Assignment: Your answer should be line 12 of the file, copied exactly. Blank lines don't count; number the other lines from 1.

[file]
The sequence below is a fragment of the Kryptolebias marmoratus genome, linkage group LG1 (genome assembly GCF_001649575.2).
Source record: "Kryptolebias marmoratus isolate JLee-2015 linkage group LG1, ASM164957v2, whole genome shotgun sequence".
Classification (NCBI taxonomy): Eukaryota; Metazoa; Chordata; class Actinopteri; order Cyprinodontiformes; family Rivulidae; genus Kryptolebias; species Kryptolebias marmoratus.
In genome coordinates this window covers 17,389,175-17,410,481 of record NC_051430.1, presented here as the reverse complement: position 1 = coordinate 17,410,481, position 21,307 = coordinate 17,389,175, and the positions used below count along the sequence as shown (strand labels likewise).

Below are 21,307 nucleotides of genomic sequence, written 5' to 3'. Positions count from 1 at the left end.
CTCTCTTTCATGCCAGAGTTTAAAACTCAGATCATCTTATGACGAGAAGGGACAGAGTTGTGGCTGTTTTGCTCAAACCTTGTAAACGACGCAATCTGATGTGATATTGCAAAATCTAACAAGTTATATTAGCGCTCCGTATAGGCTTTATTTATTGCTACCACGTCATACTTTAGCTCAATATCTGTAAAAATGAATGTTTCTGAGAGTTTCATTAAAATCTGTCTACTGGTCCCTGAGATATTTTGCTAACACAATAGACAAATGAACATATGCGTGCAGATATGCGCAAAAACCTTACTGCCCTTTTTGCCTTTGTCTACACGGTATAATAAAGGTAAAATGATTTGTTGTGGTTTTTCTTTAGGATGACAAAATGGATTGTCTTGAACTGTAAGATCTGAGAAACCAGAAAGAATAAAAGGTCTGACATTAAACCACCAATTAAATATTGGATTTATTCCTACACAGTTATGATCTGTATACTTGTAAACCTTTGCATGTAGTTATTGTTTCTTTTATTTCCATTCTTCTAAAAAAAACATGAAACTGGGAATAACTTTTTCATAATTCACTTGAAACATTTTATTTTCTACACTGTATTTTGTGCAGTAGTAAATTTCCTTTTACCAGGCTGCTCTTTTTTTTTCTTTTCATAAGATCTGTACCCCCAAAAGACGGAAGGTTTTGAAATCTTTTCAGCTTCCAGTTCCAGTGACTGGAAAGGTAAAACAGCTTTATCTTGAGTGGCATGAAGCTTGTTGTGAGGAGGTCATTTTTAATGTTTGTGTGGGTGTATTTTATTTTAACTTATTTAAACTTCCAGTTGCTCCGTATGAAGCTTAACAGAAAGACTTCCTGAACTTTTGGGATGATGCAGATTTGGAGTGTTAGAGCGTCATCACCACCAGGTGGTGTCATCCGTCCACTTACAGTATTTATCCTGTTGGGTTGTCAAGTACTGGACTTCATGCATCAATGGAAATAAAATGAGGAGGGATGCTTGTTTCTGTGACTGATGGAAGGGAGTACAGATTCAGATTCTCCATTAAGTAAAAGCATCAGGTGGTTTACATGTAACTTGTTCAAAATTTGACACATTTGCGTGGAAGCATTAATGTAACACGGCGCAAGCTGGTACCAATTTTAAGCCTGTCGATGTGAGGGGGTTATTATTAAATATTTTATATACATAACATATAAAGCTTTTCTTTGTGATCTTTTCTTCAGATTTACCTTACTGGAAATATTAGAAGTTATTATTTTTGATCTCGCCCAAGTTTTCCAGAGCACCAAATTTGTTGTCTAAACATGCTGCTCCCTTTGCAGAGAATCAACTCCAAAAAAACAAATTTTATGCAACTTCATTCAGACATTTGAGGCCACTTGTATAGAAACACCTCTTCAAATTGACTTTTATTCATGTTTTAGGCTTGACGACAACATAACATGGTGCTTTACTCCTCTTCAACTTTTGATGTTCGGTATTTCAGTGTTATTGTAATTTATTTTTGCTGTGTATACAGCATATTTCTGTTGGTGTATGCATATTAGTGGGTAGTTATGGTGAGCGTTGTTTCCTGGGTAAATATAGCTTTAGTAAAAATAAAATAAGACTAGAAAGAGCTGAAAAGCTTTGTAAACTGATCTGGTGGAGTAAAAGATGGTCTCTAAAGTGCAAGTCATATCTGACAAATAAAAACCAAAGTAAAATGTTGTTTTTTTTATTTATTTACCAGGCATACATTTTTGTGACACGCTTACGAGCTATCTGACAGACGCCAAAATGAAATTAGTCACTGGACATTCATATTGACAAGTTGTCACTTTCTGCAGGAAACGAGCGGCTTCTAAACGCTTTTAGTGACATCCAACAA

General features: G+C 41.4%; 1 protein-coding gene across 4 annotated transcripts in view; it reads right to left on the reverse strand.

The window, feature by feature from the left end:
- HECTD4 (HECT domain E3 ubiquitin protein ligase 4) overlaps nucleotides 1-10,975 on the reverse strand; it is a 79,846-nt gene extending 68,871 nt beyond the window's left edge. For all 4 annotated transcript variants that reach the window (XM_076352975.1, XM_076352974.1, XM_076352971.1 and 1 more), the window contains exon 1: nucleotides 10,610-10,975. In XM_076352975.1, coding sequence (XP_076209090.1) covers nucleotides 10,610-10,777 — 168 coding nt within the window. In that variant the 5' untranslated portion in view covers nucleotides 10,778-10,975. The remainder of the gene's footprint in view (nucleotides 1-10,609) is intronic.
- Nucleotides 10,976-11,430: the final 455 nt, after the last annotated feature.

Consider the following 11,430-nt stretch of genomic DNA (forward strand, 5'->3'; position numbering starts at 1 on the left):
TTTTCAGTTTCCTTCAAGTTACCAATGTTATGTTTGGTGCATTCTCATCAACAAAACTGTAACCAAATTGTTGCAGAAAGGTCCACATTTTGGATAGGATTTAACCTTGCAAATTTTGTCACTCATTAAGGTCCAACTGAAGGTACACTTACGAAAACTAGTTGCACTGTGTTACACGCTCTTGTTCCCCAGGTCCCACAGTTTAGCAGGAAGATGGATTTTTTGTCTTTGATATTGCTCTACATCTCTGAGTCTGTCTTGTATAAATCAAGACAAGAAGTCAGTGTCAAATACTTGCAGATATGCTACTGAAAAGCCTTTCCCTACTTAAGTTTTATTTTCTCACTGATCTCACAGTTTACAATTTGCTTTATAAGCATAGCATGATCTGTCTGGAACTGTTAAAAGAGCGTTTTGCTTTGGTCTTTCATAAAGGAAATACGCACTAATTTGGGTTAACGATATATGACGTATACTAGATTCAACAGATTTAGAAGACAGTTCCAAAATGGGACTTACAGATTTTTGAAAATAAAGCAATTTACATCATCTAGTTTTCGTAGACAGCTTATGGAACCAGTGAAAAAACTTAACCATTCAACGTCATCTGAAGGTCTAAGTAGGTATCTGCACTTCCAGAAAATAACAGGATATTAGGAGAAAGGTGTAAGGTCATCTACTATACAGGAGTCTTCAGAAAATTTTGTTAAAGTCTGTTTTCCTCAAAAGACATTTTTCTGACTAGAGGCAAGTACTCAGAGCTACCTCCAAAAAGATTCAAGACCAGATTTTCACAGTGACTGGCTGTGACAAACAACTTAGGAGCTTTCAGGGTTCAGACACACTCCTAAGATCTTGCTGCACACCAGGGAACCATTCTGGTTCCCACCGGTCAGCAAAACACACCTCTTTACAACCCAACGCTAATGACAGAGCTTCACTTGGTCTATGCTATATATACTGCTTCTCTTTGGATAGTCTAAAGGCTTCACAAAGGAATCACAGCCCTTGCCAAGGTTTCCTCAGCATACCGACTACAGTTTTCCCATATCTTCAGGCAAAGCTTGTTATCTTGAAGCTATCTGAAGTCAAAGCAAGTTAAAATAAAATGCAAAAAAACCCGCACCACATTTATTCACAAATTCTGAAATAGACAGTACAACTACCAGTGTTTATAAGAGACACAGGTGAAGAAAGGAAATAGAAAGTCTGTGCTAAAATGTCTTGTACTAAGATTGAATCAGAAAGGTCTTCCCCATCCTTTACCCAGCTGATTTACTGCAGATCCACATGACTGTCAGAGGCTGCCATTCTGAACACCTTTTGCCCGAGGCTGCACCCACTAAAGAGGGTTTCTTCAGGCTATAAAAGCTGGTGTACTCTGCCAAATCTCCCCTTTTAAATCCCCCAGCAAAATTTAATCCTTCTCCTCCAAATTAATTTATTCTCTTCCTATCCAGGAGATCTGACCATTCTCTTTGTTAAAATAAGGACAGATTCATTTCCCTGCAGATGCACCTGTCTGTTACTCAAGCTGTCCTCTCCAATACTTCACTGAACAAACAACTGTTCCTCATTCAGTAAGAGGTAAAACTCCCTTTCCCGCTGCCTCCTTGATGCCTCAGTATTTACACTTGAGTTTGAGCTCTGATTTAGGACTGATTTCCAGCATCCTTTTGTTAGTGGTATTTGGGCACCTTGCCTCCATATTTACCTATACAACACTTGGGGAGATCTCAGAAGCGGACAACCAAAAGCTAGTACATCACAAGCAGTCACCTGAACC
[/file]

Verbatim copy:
TTTTCAGTTTCCTTCAAGTTACCAATGTTATGTTTGGTGCATTCTCATCAACAAAACTGTAACCAAATTGTTGCAGAAAGGTCCACATTTTGGATAGGATTTAACCTTGCAAATTTTGTCACTCATTAAGGTCCAACTGAAGGTACACTTACGAAAACTAGTTGCACTGTGTTACACGCTCTTGTTCCCCAGGTCCCACAGTTTAGCAGGAAGATGGATTTTTTGTCTTTGATATTGCTCTACATCTCTGAGTCTGTCTTGTATAAATCAAGACAAGAAGTCAGTGTCAAATACTTGCAGATATGCTACTGAAAAGCCTTTCCCTACTTAAGTTTTATTTTCTCACTGATCTCACAGTTTACAATTTGCTTTATAAGCATAGCATGATCTGTCTGGAACTGTTAAAAGAGCGTTTTGCTTTGGTCTTTCATAAAGGAAATACGCACTAATTTGGGTTAACGATATATGACGTATACTAGATTCAACAGATTTAGAAGACAGTTCCAAAATGGGACTTACAGATTTTTGAAAATAAAGCAATTTACATCATCTAGTTTTCGTAGACAGCTTATGGAACCAGTGAAAAAACTTAACCATTCAACGTCATCTGAAGGTCTAAGTAGGTATCTGCACTTCCAGAAAATAACAGGATATTAGGAGAAAGGTGTAAGGTCATCTACTATACAGGAGTCTTCAGAAAATTTTGTTAAAGTCTGTTTTCCTCAAAAGACATTTTTCTGACTAGAGGCAAGTACTCAGAGCTACCTCCAAAAAGATTCAAGACCAGATTTTCACAGTGACTGGCTGTGACAAACAACTTAGGAGCTTTCAGGGTTCAGACACACTCCTAAGATCTTGCTGCACACCAGGGAACCATTCTGGTTCCCACCGGTCAGCAAAACACACCTCTTTACAACCCAACGCTAATGACAGAGCTTCACTTGGTCTATGCTATATATACTGCTTCTCTTTGGATAGTCTAAAGGCTTCACAAAGGAATCACAGCCCTTGCCAAGGTTTCCTCAGCATACCGACTACAGTTTTCCCATATCTTCAGGCAAAGCTTGTTATCTTGAAGCTATCTGAAGTCAAAGCAAGTTAAAATAAAATGCAAAAAAACCCGCACCACATTTATTCACAAATTCTGAAATAGACAGTACAACTACCAGTGTTTATAAGAGACACAGGTGAAGAAAGGAAATAGAAAGTCTGTGCTAAAATGTCTTGTACTAAGATTGAATCAGAAAGGTCTTCCCCATCCTTTACCCAGCTGATTTACTGCAGATCCACATGACTGTCAGAGGCTGCCATTCTGAACACCTTTTGCCCGAGGCTGCACCCACTAAAGAGGGTTTCTTCAGGCTATAAAAGCTGGTGTACTCTGCCAAATCTCCCCTTTTAAATCCCCCAGCAAAATTTAATCCTTCTCCTCCAAATTAATTTATTCTCTTCCTATCCAGGAGATCTGACCATTCTCTTTGTTAAAATAAGGACAGATTCATTTCCCTGCAGATGCACCTGTCTGTTACTCAAGCTGTCCTCTCCAATACTTCACTGAACAAACAACTGTTCCTCATTCAGTAAGAGGTAAAACTCCCTTTCCCGCTGCCTCCTTGATGCCTCAGTATTTACACTTGAGTTTGAGCTCTGATTTAGGACTGATTTCCAGCATCCTTTTGTTAGTGGTATTTGGGCACCTTGCCTCCATATTTACCTATACAACACTTGGGGAGATCTCAGAAGCGGACAACCAAAAGCTAGTACATCACAAGCAGTCACCTGAACC